Wellness at Maret

The wellness curriculum aims to help students develop self awareness and empowers them to make healthy choices, lead balanced and fulfilling lives, and contribute to a positive culture at Maret and beyond.


self-portrait collage

“When we empower students with knowledge and encourage dialogue, they are able to self-advocate and get the support they need, making our community a healthier space for everyone.”

Wellness At A Glance

teacher speaking in front of class


 

INITIATIVES AND POLICIES

  • In response to Strategic Directions, wellness was incorporated into Maret's Mission as the fourth pillar and priority alongside academics, athletics, and the arts.
  • The summer of 2020 marked the fourth year that, through the Case Institute, K–12 faculty will convene to develop and refine a school-wide wellness program.
  • Maret’s institutional research leverages quantitative and qualitative data to evaluate and support Maret's progress towards student wellness and equity and inclusion.
  • Every member of the school community is expected to abide by the comprehensive Code of Conduct, which provides clear policies, training, and other safeguards to protect every student in the School’s care.
students playing dodgeball
students sharing toy

STUDENT PROGRAMS

Maret's sequenced K–12 wellness curriculum encompasses digital citizenship, mental health, identity, physical health, sexuality and human development, and social-emotional development. Faculty wellness teams serve as advocates for all students, K-12.

  • The P.E. program emphasizes balance, self-care, and finding joy in physical activity.
  • During the annual Day of Dialogue, students and faculty engage around issues of identity and equity.
  • The S.T.O.P (Stop, Talk, Own Up, Plan) program teaches lower schoolers important wellness skills.
  • Middle school initiatives include Wellness Wednesdays, upstander training, and work on the Big 8 Social Identifiers: race, ethnicity, gender, socioeconomic status, sexual orientation, religion, and ability.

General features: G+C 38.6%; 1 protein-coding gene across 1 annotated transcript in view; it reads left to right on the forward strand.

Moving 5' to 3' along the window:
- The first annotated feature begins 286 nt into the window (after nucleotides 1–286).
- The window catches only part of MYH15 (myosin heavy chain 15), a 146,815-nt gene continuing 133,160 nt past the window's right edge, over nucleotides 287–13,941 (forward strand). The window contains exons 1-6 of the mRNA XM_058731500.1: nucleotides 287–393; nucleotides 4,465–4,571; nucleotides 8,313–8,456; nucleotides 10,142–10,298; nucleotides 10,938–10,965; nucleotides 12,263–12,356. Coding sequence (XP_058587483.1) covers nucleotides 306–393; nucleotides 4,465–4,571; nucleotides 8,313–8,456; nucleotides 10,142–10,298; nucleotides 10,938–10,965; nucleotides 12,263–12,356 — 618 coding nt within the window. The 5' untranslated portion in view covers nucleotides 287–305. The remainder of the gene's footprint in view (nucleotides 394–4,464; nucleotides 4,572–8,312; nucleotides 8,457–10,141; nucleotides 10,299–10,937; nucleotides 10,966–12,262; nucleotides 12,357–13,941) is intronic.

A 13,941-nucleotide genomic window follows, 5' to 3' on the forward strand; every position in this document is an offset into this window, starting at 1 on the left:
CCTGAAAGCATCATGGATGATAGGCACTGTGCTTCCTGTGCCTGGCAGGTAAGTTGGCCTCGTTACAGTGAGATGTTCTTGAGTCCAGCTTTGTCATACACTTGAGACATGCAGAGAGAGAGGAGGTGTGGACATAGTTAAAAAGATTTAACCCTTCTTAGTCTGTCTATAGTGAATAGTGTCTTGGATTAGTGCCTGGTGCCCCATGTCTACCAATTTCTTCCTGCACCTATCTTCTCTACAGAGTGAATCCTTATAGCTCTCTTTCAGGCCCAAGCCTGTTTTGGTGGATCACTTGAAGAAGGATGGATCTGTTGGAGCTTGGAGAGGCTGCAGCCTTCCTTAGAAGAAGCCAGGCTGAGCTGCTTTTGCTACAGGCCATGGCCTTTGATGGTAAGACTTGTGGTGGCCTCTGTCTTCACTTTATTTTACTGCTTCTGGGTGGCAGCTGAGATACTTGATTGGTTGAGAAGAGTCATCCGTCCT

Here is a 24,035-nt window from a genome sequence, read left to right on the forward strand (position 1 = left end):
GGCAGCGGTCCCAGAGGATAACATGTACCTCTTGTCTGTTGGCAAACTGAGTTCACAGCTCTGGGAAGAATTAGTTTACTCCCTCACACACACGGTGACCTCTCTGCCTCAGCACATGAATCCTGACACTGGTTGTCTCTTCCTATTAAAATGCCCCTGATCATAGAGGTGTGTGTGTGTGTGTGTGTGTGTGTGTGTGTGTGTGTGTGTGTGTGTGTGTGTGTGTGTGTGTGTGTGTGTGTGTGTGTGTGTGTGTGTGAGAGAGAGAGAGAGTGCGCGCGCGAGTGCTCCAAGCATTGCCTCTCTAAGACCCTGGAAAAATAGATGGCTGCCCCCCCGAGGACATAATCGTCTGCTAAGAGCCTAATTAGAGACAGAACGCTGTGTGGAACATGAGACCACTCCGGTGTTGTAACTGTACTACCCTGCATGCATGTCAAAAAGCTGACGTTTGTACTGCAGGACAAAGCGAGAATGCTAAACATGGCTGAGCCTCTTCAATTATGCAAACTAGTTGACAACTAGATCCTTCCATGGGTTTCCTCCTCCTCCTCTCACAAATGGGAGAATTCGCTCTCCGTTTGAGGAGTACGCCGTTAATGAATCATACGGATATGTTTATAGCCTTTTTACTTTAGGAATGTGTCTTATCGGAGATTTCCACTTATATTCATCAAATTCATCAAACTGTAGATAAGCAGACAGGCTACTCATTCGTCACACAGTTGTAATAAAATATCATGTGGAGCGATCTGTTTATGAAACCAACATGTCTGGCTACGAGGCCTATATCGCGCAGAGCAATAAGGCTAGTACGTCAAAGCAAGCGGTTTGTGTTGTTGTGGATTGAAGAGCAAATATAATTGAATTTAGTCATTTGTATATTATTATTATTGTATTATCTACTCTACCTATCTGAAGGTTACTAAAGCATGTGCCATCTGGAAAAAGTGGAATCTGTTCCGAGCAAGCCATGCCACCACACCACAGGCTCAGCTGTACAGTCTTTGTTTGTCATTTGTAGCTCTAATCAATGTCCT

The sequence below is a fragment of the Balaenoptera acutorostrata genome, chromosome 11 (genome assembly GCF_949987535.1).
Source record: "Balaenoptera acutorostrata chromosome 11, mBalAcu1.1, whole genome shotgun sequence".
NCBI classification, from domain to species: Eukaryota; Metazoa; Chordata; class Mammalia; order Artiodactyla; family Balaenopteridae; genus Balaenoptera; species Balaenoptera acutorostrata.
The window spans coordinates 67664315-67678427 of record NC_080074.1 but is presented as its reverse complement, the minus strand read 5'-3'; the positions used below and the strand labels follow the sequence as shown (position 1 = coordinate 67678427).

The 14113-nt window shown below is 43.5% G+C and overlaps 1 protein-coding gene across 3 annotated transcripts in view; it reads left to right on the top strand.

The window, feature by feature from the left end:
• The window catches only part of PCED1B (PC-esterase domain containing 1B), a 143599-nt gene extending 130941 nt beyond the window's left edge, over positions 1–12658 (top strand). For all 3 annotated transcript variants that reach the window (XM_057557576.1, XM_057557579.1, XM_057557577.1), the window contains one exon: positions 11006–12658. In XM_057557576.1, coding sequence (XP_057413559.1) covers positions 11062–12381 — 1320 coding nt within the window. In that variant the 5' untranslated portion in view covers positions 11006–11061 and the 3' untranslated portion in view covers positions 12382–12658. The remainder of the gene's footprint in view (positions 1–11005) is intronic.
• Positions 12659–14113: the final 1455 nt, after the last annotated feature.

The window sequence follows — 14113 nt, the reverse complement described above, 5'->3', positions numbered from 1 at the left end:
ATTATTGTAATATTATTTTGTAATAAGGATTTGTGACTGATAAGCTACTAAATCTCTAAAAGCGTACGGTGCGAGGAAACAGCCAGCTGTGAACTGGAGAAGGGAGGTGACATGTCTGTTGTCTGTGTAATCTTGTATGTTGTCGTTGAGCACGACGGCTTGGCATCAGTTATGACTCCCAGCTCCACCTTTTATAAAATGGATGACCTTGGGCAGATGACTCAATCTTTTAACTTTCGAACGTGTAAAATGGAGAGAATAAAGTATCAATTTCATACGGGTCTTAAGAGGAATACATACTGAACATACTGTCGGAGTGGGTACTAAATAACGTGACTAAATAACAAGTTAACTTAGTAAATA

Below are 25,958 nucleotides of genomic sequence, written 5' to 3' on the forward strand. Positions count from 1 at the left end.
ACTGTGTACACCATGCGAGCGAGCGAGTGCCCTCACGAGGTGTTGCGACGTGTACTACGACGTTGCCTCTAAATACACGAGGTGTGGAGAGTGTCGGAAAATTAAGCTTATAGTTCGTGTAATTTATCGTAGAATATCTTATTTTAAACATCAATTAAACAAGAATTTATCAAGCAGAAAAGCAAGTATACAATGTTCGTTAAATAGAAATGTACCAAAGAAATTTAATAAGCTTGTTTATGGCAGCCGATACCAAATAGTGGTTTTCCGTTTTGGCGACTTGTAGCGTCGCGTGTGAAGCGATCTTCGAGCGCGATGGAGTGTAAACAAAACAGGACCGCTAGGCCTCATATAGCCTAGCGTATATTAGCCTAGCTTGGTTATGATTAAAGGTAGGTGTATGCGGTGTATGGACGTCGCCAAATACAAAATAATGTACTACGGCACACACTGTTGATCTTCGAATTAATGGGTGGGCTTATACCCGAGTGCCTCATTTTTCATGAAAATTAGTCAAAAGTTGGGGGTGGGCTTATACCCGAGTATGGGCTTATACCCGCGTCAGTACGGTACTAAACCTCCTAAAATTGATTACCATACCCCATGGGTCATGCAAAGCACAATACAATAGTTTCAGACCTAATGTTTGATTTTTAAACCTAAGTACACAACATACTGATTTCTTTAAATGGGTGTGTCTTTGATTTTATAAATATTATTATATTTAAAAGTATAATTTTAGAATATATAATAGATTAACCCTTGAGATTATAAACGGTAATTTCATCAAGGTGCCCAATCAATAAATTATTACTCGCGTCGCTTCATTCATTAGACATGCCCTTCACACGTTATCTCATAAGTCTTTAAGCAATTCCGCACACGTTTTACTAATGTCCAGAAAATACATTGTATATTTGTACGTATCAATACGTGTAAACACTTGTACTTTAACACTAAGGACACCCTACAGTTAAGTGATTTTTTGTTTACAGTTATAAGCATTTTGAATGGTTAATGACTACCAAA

• Middle and upper school students and their families participate in regular drug and alcohol education programs.
  • Middle and upper school students and their advisors organize extracurricular affinity groups each year that encourage self-confidence and build friendships.
  • Annual upper school celebrations include assemblies that honor Asian and Pacific Islander Heritage, Black History Month, Coming Out Day, Hispanic Heritage, Middle Eastern Heritage, mental health awareness, and the work of the NAIS Student Diversity Leadership Conference.
  • Upper schoolers and their advisors discuss such topics as homework and digital citizenship. Maret’s Code of Conduct is also reviewed to ensure that students understand expectations for their behavior and how to access support and care for themselves and their community.
  • Upper school student clubs such as “End Sexual Assault Now” and “Women of the World” work with administrators to develop programming for students.
group of teachers sitting on the steps


 

FACULTY TRAINING

  • Each year, in accordance with DC's laws addressing issues of abuse and neglect, all Maret faculty complete the online mandatory reporter certification course.
  • Each year, all faculty are required to review and agree to Maret’s Code of Conduct.
  • Faculty seminars are held regularly to study and review the elements and behaviors that create healthy boundaries. For the fourth time since 2012, David Wolowitz ’64—an internationally respected lawyer and prominent expert on abuse prevention—hosted a workshop for all faculty.
students working out in weight room

“Our best measure of success is if our students are thriving in all areas of their lives. Mindfully developing our wellness curriculum is essential to supporting the School’s aspirations.”

DEVELOPING THE WELLNESS CURRICULUM: AN INTENTIONAL APPROACH

Faculty from all divisions have shared their best ideas for developing and implementing a meaningful, far-reaching, and effective wellness curriculum. This approach has been systematic and effective because of Maret’s Case Institute for Curricular Innovation and Excellence, an educational incubator that optimizes the energy, talent, wisdom, and imagination of the School’s faculty. Each unique project, referred to as an “ICIE,” is created by the participating teachers. This summer professional development program compensates faculty so that they can collaborate, explore, design, and develop innovative curricula.